FOR more than four decades Columbus has been in a state of conflict concerning its buildings, a division separating those who would preserve the past and those who would build for the future. In many instances the community has been able to adjust the two viewpoints and arrive at results that meet both wishes.
Examples of this old-new thought process can be found throughout the community. Columbus Fire Station 1, the Columbus Area Visitors Center and the Bartholomew Consolidated School Corp. Administration Building are among the most notable instances of melding new additions onto historic structures in a seamless manner. However, what many consider vital parts of Columbus history have been reduced to rubble.
There should be no conflict of opinion about the fate of one “historic” structure that was recently spotlighted in The Republic. The old State Street School, which has been serving as a Bartholomew County government annex building since 1973, needs to be demolished.
As the text and photos in a front page story Saturday vividly depicted, the building is not only in deplorable condition but has reached the level at which officials are concerned about the safety of workers and clients.
Bartholomew County Commissioner Larry Kleinhenz succinctly ran down a partial list of troubles with the aging structure:
“The roof leaks; water penetrates through every wall; the tuck pointing is falling out; the basement plumbing has collapsed; it’s not ADA (Americans with Disabilities Act) compliant, and some toilets and urinals don’t work,” he said. “We could spend close to a million dollars trying to Band-Aid that thing. However, we don’t want to be spending good money for bad things.”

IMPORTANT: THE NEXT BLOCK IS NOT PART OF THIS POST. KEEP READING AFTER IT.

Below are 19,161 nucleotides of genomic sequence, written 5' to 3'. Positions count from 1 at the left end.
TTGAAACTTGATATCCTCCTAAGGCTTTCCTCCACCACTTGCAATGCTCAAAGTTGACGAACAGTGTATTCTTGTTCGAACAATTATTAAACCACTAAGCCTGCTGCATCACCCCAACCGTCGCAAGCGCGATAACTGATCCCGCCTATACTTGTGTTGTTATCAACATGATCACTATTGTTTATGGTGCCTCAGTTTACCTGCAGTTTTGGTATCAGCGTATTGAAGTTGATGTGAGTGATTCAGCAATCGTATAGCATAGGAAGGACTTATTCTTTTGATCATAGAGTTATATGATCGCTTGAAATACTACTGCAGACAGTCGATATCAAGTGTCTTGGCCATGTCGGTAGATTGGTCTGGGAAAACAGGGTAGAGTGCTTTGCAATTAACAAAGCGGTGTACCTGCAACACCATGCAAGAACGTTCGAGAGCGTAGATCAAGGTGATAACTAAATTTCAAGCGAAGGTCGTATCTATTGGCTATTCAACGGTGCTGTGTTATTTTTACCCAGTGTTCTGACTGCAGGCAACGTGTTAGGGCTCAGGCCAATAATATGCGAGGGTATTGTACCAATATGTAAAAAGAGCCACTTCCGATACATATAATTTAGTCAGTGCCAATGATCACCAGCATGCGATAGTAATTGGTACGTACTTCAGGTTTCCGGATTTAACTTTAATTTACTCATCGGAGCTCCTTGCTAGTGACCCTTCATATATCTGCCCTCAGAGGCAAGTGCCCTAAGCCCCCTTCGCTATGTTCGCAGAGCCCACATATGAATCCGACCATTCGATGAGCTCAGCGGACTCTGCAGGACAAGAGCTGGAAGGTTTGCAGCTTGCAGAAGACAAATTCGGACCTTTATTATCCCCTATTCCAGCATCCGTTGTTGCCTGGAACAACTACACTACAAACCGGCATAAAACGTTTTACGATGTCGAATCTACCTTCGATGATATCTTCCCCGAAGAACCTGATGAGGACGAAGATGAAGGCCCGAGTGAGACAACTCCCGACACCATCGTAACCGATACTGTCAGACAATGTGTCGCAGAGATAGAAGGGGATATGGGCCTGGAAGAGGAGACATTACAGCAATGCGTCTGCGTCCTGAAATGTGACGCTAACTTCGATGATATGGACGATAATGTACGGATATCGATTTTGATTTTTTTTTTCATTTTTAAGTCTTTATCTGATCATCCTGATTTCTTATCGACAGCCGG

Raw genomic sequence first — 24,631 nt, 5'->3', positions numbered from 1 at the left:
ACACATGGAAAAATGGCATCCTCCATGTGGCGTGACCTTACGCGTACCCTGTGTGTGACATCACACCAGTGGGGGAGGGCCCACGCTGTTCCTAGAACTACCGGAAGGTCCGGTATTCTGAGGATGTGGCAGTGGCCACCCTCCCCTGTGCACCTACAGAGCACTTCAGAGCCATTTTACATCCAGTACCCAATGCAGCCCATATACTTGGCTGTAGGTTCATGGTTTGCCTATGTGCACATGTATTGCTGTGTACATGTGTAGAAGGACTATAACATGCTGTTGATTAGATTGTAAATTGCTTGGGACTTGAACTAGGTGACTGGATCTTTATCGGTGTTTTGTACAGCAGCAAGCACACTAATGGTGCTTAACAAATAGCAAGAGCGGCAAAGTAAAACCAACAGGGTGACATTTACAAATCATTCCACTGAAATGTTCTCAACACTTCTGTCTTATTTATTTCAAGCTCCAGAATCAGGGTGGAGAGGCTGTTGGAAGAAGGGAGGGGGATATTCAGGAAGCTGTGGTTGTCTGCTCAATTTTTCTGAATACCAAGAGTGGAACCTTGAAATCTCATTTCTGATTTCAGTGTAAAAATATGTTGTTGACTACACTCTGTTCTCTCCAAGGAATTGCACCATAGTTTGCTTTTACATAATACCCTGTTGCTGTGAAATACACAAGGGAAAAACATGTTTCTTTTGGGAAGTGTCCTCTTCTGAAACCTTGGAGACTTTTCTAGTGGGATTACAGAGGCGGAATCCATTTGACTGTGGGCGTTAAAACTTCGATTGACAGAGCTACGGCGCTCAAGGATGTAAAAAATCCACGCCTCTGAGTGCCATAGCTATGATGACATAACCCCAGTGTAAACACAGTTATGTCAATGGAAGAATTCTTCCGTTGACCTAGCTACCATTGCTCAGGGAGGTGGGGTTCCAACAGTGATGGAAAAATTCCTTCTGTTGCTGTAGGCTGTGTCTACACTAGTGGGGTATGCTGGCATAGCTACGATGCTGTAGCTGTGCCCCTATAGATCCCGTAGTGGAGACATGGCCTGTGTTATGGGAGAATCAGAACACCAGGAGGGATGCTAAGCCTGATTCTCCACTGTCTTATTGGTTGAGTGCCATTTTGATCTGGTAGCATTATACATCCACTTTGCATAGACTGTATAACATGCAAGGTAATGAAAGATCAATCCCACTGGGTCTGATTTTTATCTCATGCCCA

Then there are the safety concerns. Carla Wolff, the health department’s assistant director, said there have been a number of times when her clients have fallen down the stairs, which have become rounded after several decades of foot traffic.
“We had a woman carrying a newborn infant who fell down about four of the stairs,” Wolff told the County Council. “The elderly are frightened of the (handicap) lift. There have been multiple times when we’ve considered calling an ambulance because somebody climbing the steps was having chest pains and breathing problems. So we have to go down the steps to provide the elderly with services. That becomes a legality issue because we can’t provide them with privacy.”
But one of the most frightening scenarios facing the health department is that there is only one exit from the second-story offices.
While there obviously are some who might have a sentimental attachment to the 84-year-old building that for 45 years was an East Columbus elementary school, reality trumps those sentiments for a number of reasons.
There is little historical value in the building’s architecture or its multiple uses. As Kleinhenz noted, a million dollars for repair would only end up costing taxpayers much more.
A new, properly planned structure would afford the county a better opportunity to organize its infrastructure, especially the county’s health department that is split into a number of offices around the city.
This process should also serve as an object lesson for all government entities — the need to always have available through capital funds the necessary money for an orderly maintenance schedule so that conditions do not reach the abysmal and dangerous state into which the State Street annex has fallen.
For now, there is a need to move urgently, demolish the old building and establish new housing for government offices. To not do so is to flirt with disaster.
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